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posted by Fnord666 on Monday July 03 2017, @10:12PM   Printer-friendly
from the it's-a-feature dept.

Submitted via IRC for TheMightyBuzzard

A bug in Linux's systemd init system causes root permissions to be given to services associated with invalid usernames, and while this could pose a security risk, exploitation is not an easy task.

A developer who uses the online moniker "mapleray" last week discovered a problem related to systemd unit files, the configuration files used to describe resources and their behavior. Mapleray noticed that a systemd unit file containing an invalid username – one that starts with a digit (e.g. "0day") – will initiate the targeted process with root privileges instead of regular user privileges.

Systemd is designed not to allow usernames that start with a numeric character, but Red Hat, CentOS and other Linux distributions do allow such usernames.

"It's systemd's parsing of the User= parameter that determines the naming doesn't follow a set of conventions, and decides to fall back to its default value, root," explained developer Mattias Geniar.

While this sounds like it could be leveraged to obtain root privileges on any Linux installation using systemd, exploiting the bug in an attack is not an easy task. Geniar pointed out that the attacker needs root privileges in the first place to edit the systemd unit file and use it.

[...] Systemd developers have classified this issue as "not-a-bug" and they apparently don't plan on fixing it. Linux users are divided on the matter – some believe this is a vulnerability that could pose a serious security risk, while others agree that a fix is not necessary.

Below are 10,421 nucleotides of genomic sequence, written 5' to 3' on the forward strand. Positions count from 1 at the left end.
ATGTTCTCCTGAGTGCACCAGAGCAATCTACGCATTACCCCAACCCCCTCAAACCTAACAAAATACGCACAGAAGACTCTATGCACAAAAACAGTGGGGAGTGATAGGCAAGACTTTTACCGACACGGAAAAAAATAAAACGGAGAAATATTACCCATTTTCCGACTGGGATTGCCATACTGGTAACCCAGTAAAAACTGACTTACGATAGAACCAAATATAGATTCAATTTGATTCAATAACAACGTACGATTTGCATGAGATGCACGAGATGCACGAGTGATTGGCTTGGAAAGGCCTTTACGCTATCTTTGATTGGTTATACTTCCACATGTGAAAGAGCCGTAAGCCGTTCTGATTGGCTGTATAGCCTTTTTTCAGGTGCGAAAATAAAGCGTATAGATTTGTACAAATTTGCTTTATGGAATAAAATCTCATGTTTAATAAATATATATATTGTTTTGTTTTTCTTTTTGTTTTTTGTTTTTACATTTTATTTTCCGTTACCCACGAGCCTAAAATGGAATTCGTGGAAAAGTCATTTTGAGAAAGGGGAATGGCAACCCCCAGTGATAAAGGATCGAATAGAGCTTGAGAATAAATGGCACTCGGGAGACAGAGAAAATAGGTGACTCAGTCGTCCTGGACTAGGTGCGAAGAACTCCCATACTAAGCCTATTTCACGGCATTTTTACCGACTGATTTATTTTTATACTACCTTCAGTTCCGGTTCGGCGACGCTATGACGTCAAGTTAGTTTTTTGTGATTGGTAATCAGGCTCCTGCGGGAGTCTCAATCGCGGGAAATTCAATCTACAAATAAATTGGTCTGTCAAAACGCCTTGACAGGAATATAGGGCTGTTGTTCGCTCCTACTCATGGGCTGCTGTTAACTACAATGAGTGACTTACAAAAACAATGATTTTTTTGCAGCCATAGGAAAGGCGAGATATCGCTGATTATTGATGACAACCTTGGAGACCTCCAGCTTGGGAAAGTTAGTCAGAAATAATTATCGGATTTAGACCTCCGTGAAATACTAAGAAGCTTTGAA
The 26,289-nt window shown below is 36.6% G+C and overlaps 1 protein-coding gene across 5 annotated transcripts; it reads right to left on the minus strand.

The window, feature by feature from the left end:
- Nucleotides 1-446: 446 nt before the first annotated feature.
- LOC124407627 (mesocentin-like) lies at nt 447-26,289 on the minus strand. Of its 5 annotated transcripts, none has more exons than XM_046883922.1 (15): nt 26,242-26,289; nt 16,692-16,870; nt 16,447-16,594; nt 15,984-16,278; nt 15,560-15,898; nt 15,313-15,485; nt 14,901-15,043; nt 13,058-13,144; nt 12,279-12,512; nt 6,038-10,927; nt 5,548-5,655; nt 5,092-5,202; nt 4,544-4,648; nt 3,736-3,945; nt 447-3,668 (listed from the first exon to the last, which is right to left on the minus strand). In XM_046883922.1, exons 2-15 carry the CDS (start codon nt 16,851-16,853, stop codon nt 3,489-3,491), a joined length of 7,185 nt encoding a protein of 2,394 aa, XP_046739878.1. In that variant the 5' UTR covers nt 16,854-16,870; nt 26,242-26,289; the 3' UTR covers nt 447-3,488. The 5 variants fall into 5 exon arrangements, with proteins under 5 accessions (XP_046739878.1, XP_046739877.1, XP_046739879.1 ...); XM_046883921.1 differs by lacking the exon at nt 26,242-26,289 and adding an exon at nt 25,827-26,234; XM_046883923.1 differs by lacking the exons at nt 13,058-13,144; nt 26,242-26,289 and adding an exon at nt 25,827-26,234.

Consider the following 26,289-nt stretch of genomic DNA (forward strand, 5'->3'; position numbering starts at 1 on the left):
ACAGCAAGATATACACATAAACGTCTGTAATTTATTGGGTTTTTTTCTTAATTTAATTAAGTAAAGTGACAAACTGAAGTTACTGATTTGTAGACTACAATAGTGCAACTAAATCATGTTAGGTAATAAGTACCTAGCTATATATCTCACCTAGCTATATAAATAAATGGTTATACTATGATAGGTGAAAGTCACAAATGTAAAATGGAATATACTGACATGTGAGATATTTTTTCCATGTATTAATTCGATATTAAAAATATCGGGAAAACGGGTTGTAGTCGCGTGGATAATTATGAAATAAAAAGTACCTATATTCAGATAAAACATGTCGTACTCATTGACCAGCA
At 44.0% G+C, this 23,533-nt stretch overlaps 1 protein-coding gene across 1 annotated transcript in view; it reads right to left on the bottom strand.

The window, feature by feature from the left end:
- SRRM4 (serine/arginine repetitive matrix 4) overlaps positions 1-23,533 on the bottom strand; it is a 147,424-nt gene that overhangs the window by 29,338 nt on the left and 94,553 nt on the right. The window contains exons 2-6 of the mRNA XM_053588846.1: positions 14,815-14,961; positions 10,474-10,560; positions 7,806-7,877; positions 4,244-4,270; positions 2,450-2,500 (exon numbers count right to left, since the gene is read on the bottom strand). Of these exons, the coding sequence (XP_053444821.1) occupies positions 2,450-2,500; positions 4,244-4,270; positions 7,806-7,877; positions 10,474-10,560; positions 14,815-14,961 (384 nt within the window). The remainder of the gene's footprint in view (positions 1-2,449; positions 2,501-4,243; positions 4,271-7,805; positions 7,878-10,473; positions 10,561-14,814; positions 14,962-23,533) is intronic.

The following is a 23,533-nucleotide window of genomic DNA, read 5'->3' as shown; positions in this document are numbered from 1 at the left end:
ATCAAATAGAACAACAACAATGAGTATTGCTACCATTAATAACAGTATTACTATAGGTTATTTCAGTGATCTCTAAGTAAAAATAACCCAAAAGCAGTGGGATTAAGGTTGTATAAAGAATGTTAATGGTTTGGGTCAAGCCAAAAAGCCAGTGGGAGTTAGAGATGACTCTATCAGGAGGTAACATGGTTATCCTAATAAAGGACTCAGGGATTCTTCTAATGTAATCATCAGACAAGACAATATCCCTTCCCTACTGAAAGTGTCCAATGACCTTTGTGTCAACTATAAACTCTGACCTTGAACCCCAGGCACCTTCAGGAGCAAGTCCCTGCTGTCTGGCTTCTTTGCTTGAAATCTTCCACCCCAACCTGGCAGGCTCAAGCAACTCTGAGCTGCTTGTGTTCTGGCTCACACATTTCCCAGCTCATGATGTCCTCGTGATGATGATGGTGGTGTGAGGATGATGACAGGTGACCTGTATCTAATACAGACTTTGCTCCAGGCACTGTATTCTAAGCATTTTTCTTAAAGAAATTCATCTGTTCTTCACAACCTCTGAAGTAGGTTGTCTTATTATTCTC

See, this is why we can't have nice init systems.


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  • (Score: 5, Insightful) by The Mighty Buzzard on Tuesday July 04 2017, @01:48AM (5 children)

    The problem isn't that someone could write a malicious unit file, it's that someone could typo "apahce" and your web server would end up running as root. Substitute your possibly exploitable daemon of choice for apache.

    My rights don't end where your fear begins.
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  • (Score: 4, Informative) by jimshatt on Tuesday July 04 2017, @07:29AM (4 children)

    by jimshatt (978) on Tuesday July 04 2017, @07:29AM (#534712) Journal
    Your details are slightly off. Instead of 'apahce' the username should start with a numeric character, e.g. '0pache'. The user may or may not exist, systemd will not accept the username (a feature??) and default to root...

    To rehash your explanation: this isn't an attack vector in itself, because you'd need root to create a malicious init file, but a minor bug in a misconfigured daemon can now suddenly be a gaping security hole.
    • (Score: 2) by The Mighty Buzzard on Tuesday July 04 2017, @10:24AM (2 children)

      Cheers for the correction.

      My rights don't end where your fear begins.
    • (Score: 1, Informative) by Anonymous Coward on Tuesday July 04 2017, @10:30AM

      by Anonymous Coward on Tuesday July 04 2017, @10:30AM (#534754)

      It's not related to starting with a numeric character, it's any invalid (in systemd's view) username, including typos such as apaché.

      The problem with usernames starting with a digit is that those are actually VALID usernames in a posix system, but systemd does not consider them valid. So the fully valid username 0access get root access instead.

      So it's actually two bugs - the security hole that regards any invalid username as root, and the bug that treats any username that starts with a digit as invalid.